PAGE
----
Using Countertop as workbench top

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Hi, I'm a total newbie and trying to set up a first workshop on a budget. I'm building a workbench and came across a relatively low cost birch countertop that Ikea sells and thought of using it as an initial top for my workbench. I know that its not ideal given some of the great examples I've read about here on the rec and in The Workbench Book. But, I'd like to use it until I can afford a better set-up. The construction method I'm using would allow replacement of the top at a later date. My other option is to use a double thickness of 3/4 plywood.
Any thoughts on the suitablity of this birch material as a bench top? If so, what would you recommend for finishing it? Thanks in advance for any suggestions to this somewhat confused newbie.
Here's is a link to the item which is solid birch, 1 1/8 thick and available up to 69 1/4 length X 25 5/8: http://tinyurl.com/n46ml
Thanks! Pete
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snipped-for-privacy@yahoo.com wrote:

That's a really cool idea, actually.
You might also look at the "Numerar" stuff. It's available in Beech and is 1 1/2" thick.
Chris
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Thanks for the Numerar lead. A possible advantage is that beech and oak are slightly harder than birch, but maybe not enough to make a difference. See, for example: http://www.bamboodirect.ca/hardness_info.htm Pete
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I totally agree. Think of all the other applications!
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Post a cost on that for us too, if you would. BTW, this is probably sacraligious for many but I would tack down a tempered hardboard top on that birch for a protection. Love it or hate it seems to be the opinion range.
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Why not try using a solid core door? They're cheap and readily available just about anywhere. I've used one in the past with great success. In fact I think PlansNow has some "weekender bench" plans that use a solid core door as the top.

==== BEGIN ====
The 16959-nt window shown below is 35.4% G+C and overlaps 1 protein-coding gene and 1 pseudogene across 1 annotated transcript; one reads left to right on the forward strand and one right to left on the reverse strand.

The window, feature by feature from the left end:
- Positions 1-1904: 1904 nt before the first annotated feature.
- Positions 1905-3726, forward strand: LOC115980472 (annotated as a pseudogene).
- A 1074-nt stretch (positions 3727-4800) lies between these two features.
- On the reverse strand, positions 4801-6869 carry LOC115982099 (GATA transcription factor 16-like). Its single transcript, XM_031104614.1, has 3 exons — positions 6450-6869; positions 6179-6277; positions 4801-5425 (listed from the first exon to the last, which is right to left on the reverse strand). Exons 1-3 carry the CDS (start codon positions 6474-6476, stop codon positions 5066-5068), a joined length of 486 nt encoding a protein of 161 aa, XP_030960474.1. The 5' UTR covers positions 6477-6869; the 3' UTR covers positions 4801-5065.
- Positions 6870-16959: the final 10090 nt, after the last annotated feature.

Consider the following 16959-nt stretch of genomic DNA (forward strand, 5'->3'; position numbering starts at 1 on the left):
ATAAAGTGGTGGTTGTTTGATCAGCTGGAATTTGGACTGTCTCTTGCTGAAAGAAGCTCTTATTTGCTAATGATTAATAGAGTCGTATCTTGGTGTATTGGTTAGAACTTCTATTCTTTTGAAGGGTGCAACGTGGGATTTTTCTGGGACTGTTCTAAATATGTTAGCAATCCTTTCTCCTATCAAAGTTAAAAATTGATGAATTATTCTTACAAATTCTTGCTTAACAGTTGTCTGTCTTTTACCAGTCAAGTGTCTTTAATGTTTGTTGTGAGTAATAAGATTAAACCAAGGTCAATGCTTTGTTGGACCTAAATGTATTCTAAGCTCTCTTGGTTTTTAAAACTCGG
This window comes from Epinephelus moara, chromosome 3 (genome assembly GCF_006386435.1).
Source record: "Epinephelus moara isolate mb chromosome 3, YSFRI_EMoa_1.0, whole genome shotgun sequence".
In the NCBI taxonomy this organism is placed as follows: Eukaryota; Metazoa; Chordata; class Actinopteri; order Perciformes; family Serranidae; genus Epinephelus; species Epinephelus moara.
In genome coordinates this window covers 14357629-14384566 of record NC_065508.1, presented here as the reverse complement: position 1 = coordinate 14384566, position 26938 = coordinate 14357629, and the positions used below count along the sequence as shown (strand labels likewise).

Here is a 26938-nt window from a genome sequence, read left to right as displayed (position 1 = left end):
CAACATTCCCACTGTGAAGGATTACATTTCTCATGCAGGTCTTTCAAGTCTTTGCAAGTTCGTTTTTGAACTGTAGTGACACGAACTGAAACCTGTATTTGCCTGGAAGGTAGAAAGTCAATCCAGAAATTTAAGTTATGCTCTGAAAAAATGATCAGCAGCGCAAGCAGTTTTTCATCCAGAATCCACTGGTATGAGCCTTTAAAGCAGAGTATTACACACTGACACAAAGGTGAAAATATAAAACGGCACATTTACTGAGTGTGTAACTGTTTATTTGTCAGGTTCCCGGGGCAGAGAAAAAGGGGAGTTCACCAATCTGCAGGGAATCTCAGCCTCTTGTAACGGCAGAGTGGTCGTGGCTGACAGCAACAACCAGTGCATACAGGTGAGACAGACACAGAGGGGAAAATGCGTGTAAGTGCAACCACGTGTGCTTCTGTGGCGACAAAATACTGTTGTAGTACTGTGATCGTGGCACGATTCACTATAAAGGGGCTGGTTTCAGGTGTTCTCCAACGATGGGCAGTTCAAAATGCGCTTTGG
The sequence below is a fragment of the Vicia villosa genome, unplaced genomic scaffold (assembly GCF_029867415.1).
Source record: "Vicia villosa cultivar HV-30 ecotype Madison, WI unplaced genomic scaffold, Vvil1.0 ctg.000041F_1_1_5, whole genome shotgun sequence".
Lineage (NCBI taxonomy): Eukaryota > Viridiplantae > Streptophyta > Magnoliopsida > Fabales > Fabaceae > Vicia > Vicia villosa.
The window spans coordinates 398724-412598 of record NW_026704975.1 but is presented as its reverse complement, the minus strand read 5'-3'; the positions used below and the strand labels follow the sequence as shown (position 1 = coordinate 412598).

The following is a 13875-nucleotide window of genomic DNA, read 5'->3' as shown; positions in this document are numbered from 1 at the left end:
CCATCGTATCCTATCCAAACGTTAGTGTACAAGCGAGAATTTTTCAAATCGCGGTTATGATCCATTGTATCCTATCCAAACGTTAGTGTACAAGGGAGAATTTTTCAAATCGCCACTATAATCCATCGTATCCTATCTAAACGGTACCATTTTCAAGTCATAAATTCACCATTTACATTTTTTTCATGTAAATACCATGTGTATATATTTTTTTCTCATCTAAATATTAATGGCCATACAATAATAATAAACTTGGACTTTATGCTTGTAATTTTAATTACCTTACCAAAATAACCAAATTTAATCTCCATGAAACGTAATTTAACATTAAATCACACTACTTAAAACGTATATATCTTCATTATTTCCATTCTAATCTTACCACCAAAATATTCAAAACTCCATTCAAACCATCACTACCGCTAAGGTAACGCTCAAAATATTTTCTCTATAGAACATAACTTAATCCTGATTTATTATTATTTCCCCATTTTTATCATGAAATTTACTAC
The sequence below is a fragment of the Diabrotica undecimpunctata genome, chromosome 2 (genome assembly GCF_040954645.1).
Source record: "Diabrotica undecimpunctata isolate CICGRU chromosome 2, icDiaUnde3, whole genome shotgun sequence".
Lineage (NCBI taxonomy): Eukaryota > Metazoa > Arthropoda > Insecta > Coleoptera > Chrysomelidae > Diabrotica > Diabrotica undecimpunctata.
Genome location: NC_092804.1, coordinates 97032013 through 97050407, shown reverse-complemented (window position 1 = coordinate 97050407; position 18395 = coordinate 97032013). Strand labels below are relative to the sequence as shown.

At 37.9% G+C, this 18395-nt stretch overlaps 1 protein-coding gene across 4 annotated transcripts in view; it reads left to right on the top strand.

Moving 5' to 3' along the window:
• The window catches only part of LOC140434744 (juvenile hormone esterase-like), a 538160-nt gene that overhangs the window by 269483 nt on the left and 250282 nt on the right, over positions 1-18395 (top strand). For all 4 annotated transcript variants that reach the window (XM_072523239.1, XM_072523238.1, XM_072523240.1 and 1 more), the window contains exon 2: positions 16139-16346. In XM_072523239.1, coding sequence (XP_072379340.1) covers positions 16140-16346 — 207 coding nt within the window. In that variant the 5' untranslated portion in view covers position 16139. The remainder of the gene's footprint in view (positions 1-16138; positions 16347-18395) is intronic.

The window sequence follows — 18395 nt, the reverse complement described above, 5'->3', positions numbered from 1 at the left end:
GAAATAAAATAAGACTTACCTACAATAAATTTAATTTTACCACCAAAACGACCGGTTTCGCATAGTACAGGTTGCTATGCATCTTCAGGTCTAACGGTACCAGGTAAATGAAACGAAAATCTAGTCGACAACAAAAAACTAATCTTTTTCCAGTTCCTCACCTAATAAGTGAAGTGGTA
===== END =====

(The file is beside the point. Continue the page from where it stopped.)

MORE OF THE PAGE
Wuudchuck http://wuudchuck.com - Free Woodworking Plans
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Personally, I think you're concerned about the wrong thing. If you're trying to set up a shop on a budget, it probably won't make a difference if you're using a double-thickness of plywood or 1" thick birch. So long as it's flat, of course.
If it was me, I'd either go for the solid core door that someone else suggested, or buy a sheet of 3/4" birch plywood (cut in half, and doubled over, if you want the extra thickness). Spend your time and money making a solid base that you can later add a fancy top if you like. Your projects won't turn out any better when made on a curly maple workbench than on a solid core door, IMHO. But if you make them on a workbench that's flopping around as you try to use a hand-plane (DAMHIKT), you'll be frustrated. Throw on some sandbags on the base, if you need extra weight.
Clint

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Do it.
Dive in; make a bench. Consider it a prototype to help you get closer to your ultimate bench. Get something pretty darn functional for minimal investment and use it.
Don't sweat the "perfect bench" for a couple of years. This will serve you well.
Cheers,
Steve